Version 1.0 of openHAB home automation bus arrives
The openHAB (open Home Automation Bus) has now reached version 1.0 after two and a half years in development. The 1.0 release takes a very different approach to the commercial home automation offerings, and not just by being GPLv3 licensed open source. Being open source though does allow it to be easily extended beyond the mainstream automation tasks of switching lights, activating plug sockets or moving blinds. Of course users will need to purchase and install the light switches, smart sockets and automated blinds themselves.
OpenHAB is hardware and protocol agnostic allowing different bus systems, hardware and interfaces to work together through bindings which allow commands and status to be passed over openHAB's event bus. This abstraction means that a much wider array of devices and software can interact. For example, among the available optional bindings is support for the home control standard KNX.
Source: Kai Kreuzer OpenHAB itself is developed in Java and built as a modular system based on OSGi, specifically using Eclipse Equinox, with a Jetty web server. The web server provides a selection of web interfaces for interacting with the system as well as a rest API. Users can also use a native Android client (4.x and later) or iOS client (iPhone, Touch or iPad) to communicate with the server. OpenHAB can also use iOS push notifications with the iOS client to alert the user to specific events.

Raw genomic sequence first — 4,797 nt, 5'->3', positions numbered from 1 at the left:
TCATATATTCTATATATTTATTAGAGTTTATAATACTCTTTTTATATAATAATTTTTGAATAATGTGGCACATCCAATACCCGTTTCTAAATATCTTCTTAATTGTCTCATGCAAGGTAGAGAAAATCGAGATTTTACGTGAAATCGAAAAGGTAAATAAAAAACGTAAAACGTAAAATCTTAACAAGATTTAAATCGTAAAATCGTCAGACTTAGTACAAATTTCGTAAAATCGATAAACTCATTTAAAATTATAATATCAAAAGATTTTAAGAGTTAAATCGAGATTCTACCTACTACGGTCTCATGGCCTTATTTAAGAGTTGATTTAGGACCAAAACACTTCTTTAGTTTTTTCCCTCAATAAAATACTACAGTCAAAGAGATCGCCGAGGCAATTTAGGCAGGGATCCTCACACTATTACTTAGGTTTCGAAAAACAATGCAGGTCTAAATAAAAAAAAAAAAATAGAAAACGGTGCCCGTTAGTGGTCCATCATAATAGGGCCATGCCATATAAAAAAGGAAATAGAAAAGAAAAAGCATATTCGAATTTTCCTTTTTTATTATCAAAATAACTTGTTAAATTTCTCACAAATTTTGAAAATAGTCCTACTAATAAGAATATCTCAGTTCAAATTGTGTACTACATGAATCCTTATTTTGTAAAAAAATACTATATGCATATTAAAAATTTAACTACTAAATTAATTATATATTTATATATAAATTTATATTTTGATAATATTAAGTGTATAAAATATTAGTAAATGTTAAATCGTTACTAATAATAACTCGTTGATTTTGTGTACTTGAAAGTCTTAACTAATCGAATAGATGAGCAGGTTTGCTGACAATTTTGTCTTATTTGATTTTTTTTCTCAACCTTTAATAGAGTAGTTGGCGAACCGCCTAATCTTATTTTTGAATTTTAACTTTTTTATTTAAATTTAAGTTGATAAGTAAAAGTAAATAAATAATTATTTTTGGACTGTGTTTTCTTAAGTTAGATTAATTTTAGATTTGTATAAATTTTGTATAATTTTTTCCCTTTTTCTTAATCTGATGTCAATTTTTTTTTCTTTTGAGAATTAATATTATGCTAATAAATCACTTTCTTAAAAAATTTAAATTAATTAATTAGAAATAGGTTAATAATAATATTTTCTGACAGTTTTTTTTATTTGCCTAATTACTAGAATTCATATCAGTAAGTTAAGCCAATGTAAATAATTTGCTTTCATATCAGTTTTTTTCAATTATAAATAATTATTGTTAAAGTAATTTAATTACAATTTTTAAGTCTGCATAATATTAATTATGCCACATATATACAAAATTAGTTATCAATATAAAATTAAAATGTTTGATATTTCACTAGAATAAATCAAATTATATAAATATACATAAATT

The server can be communicated with through the XMPP protocol allowing users to "chat" with their home over Jabber or Google Talk. Using Google Calendar, users can set events for their home automation system which are picked up by the server and acted upon. OpenHAB also supports having its configuration, control and log files stored in Dropbox, the file synchronisation service, allowing settings to be changed remotely and logs to be viewed from anywhere.
Time controls and more complex scripts are written using a domain specific language created using Eclipse Xtext. The developers have found graphical tools and drag and drop systems inherently limiting, so by using a compact text-based language, they can express more complex logic in a more coherent way. Using Xtext to develop that language allows users access to a syntax highlighting, content assisting IDE for the language. This functionality may not be of immediate use to the average home automation user, but professionals configuring a system will find it immensely empowering.